Despite their sacrifice and hard work, the residence staff assiduously avoids the spotlight—and not just in a metaphorical sense. “There’s an unwritten rule that we stayed in the background. If there was a camera we always ducked under it, over it, or around it,” insisted Usher James W. F. “Skip” Allen. Yet the workers I interviewed had a blend of intelligence and character that made me want to learn more about their lives. Many of them also had a wry, even wicked, sense of humor. After our interview, retired butler James Hall made sure to walk me out—very slowly—through the crowded lobby of his retirement home. He wasn’t just being polite, he admitted; he wanted to make sure everyone saw him with a younger woman. “It’s like
Peyton Place
around here!” he said, laughing.

My research took me beyond Washington and its suburbs. Allen had retired to a sprawling six-thousand-square-foot nineteenth-century farmhouse in Bedford, Pennsylvania. We ate chicken salad sandwiches by his pool during a light drizzle as he described the close relationship between the president and the staff (“It would be nothing out of the ordinary for a president to acknowledge somebody’s birthday”) and the weight of the job (“Name a president. Nobody leaves the White House looking younger than they came in”).

While they are overlooked in the pomp and circumstance of presidential events and state visits, White House workers are vital to the public and private lives of the American presidency. “In a way, my family and I always thought of them as cohosts with the president and the first lady,” Tricia Nixon Cox, the older of President Nixon’s two daughters, told me. “They made everything very beautiful and warm.”

Sometimes they even help the world’s most famous couple weather storms and feel normal again—if only for a few hours. At the height of the Monica Lewinsky scandal, several staffers told me, Hillary Clinton appeared tired and depressed. They said they felt sorry for her, knowing she craved the one thing she couldn’t have: privacy. One staffer, Usher Worthington White, recalled clearing tourists out of the White House and keeping her Secret Service agents at bay so that the first lady could enjoy a few short hours of solitude by the pool. Having the chance to help Mrs. Clinton “meant the world to me,” White said.

Residence workers sometimes get to witness the sheer joy a newly inaugurated president feels upon reaching the highest peak in American politics. In 2009, after the inaugural balls were finally over, the Obamas were settling in for their first night in the White House. But they still weren’t quite ready for bed when White was dropping off some late-night papers. When he got upstairs to the second floor he heard something unusual.

“All of a sudden I heard President Obama say, ‘I got this, I got this. I got the inside on this now,’ and suddenly the music picked up and it was Mary J. Blige.” The new residents had shed their formal wear; the president was in shirtsleeves and the first lady was wearing a T-shirt and sweatpants. The president grabbed the first lady, White recalls, and suddenly “they were dancing together” to Blige’s hit “Real Love.” The usher paused a moment as he told the story. “It was the most beautiful, lovely thing you could imagine.”

“I bet you haven’t seen anything like this in this house, have you?” Obama asked as the first couple danced.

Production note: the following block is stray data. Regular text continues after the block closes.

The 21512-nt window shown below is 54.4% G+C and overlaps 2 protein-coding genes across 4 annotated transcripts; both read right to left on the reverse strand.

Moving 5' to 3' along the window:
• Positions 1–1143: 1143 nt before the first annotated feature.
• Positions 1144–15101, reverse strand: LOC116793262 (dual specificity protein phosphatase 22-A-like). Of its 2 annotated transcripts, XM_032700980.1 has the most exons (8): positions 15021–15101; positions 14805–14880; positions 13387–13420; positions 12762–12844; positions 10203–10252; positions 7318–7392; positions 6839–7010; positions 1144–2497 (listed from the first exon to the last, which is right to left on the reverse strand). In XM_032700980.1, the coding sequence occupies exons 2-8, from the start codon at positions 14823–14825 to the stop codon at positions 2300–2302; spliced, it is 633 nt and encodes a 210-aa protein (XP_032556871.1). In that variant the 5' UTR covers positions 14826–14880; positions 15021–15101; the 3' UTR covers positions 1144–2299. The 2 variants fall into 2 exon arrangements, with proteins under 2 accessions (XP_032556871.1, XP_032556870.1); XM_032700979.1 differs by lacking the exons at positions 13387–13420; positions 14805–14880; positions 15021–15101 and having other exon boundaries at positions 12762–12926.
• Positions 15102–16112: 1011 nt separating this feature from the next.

“I can honestly say I’ve never heard
any
Mary J. Blige being played on this floor,” White replied.

He isn’t sure how long the Obamas stayed there dancing, but it was clear that they intended to savor the moment.

M
ANY FIRST FAMILIES
say they think of the residence staff as the true tenants of the White House. President Carter has called them “the glue that holds the house together.” One staffer called his colleagues “a group of people who eat, sleep, and drink the White House.”

The White House employs approximately 96 full-time and 250 part-time residence staff: ushers, chefs, florists, maids, butlers, doormen, painters, carpenters, electricians, plumbers, engineers, and calligraphers. In addition, about two dozen National Park Service staff take care of the White House grounds. The residence workers are federal employees who serve at the pleasure of the president.

The center of activity for the White House staff is the Usher’s Office, located on the State Floor next to the North Portico entrance. The chief usher is in charge of the funds allocated by Congress to run the house, including the cost of heating, lighting, air-conditioning, and the staff’s salaries. In 1941, when there were sixty-two people on the residence staff, the annual budget was just $152,000. Fast-forward through almost seventy-five years of added staff, operational costs, inflation, and more, and the annual budget now hovers around $13 million. (This cost is separate from the $750,000 required to repair and restore the White House every year.)

The job of the chief usher is akin to the general manager of a major hotel, but with only one tenant to serve. He or she manages the entire residence staff, working closely with the first lady. Reporting to
the chief usher is a deputy and a team of ushers responsible for overseeing the various departments or “shops,” such as the Housekeeping Shop or the Flower Shop. The ushers serve as contacts for visitors, including the first family’s house guests, and they keep records of the president’s movements within the house, which eventually get transferred to the presidential libraries for posterity.

The job of chief usher in today’s White House is so complex that it demands the kind of rigor and discipline generally associated with the military. Before U.S. Coast Guard Rear Admiral Stephen Rochon was appointed chief usher by George W. Bush in 2007—becoming the eighth person, and the first African American, to serve in the role officially—he sat for eight interviews for the job, driving back and forth to the White House from his Coast Guard station at Norfolk, Virginia. His final interview was with the president in the Oval Office. Bush wondered whether Rochon would be happy with the new, misleadingly modest title.

“What do you think about this chief usher business?” Bush asked him.

Rochon replied: “Well, Mr. President, what’s in a title?”

Apparently, a lot: When Rochon was hired, the post was renamed White House Chief Usher and Director of the Executive Residence, a decidedly more impressive job description. Since October 2011, the job has been held by Angella Reid, the former general manager of the Ritz-Carlton in Arlington, Virginia—the first woman and the second African American to hold the position.

No matter how august the title, the goal is simple: to provide whatever the first family needs. For Chief Usher J. B. West, that included feverishly searching the house for Caroline Kennedy’s lost hamsters and calling in dozens of experts in an unending quest to satisfy President Johnson’s demand for better water pressure in his shower. Jacqueline Kennedy called West “the most powerful man in Washington, next to the president.”

BOOK: The Residence - Inside the Private World of The White House